Gherkin was desperate to have a sibling. A brother to be exact. Though, when questioned by the social worker on whether he would prefer a sister or a brother, he glanced awkwardly over at me and surreptitiously mirrored the movements of my mouth, “I r e a l l y d o n ’ t m i n d”. I smiled proudly, chest puffed out at my son’s mature diplomacy. Then he turned to her and added, “so long as he can play football”. Damn my foiled brainwashing tactics!
I knew he was excited at the prospect of becoming a big brother because he had announced it at ‘news time’ at school, before it was even supposed to be news!
However, the reality for Gherkin was understandably very different to the bosom-buddy ideal he had committed to his imagination. Pickle was aggressive by nature, both physically and verbally. He hadn’t learned how to play gently. He had no concept of quiet time. Belligerent behaviour had been actively encouraged in his past. It was all he knew. He spent his time tumbling around in a hamster wheel of chaotic speed and erratic aggression. And Gherkin was bearing the brunt of it.
Gherkin’s morning greeting was a habitual and unprovoked punch or knee in the stomach. My looped voice repeatedly chanting ‘flat, kind hands, please’ seemed to be having little effect. And added to the daily physical ambush that Gherkin was being subjected to, were our own adult-sized – and in hindsight unrealistic and exceptionally unfair – expectations of him.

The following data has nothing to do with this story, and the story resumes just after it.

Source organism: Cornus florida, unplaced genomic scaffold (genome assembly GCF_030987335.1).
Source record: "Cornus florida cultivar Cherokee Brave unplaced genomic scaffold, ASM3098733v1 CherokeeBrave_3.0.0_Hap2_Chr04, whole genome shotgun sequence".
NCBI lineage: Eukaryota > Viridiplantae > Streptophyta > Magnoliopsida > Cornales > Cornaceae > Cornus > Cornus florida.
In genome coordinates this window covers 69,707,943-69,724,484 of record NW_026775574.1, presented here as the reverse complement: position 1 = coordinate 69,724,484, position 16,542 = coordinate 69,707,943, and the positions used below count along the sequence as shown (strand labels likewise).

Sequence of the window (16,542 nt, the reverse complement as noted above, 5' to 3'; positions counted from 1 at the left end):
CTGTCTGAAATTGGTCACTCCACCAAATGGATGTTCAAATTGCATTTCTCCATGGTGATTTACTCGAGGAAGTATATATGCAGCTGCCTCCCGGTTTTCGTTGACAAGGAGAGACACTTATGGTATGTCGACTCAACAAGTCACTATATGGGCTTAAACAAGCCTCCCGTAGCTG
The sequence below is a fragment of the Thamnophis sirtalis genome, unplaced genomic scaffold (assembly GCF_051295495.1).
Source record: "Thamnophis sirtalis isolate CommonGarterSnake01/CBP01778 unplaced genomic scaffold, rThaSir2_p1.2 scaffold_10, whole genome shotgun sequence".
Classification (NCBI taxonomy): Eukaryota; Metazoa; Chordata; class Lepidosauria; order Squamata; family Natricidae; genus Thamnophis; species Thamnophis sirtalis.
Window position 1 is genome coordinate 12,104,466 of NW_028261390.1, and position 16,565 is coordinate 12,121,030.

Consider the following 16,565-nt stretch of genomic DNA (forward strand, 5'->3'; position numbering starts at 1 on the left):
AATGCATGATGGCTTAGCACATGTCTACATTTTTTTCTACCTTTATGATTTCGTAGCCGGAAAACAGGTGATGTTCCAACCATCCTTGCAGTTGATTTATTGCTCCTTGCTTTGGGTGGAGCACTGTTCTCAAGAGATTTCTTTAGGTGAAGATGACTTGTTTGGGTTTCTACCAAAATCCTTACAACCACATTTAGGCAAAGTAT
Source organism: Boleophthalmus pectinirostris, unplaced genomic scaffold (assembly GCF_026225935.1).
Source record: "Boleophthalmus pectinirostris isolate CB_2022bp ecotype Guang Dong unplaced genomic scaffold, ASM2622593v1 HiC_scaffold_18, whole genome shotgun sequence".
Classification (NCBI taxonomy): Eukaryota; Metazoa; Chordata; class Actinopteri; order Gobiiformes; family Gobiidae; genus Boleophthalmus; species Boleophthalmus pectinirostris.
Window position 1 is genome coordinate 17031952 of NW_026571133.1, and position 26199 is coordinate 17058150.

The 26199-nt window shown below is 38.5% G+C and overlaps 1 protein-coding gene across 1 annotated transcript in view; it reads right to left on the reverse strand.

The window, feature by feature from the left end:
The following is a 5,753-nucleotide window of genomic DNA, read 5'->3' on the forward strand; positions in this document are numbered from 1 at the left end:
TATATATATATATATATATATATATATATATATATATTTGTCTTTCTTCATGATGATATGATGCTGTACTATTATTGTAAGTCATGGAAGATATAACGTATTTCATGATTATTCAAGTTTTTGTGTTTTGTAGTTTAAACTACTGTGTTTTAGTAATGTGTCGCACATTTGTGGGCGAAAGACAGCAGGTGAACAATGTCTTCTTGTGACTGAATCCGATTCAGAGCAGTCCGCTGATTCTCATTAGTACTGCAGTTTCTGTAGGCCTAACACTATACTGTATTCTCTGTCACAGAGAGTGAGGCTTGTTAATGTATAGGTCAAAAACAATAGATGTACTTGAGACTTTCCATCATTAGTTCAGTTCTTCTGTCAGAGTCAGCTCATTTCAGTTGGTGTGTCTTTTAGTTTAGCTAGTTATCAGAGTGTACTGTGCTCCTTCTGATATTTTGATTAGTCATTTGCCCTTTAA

We had learnt to follow the Supernanny Code of ‘ignoring the bad and praising the good’. We had learnt not to rise to Pickle’s antagonistic charms. Yet, somewhere along the way, we seemed to lose sight of the fact that we had another child in our midst. A child who was unable to think like us and react like us. Us. The so-called grown-ups. How ridiculous this now sounds as I write it down. How could we have placed that level of demand on a then 8-year old boy? But we did. Even though there were plenty of times when we personally struggled to cope, we still found ourselves getting frustrated with Gherkin’s responses; not understanding why he simply couldn’t disregard Pickle’s hostile manners.
Looking back he has coped with it amazingly well, though not without kickbacks. He has and still is experiencing something that none of his friends has, and he is muddling through admirably. He has had nobody to share his experiences with, nobody of his own age to talk to throughout his ordeal. And yes, it has been an ordeal. What he has been through these past 2 years has been no doing of his own. It was more or less forced upon him.
He has presented some anxieties. Particularly towards me. He has also had friendship issues to deal with at school, possibly due to the fact that our once gentle pacifist has had to toughen up over the past couple of years. He’s become more aggressive himself, more argumentative, more assertive. He has had to puff his own chest out to be seen in the shadow of Pickle’s huge loveable character. But without envy or jealousy, he adores Pickle and Pickle adores him. They continue – as they will throughout the many years to come – to squabble and beat seven sorts out of each other, as all siblings do.
He’s done himself proud, he’s done Pickle proud, and he’s done us proud.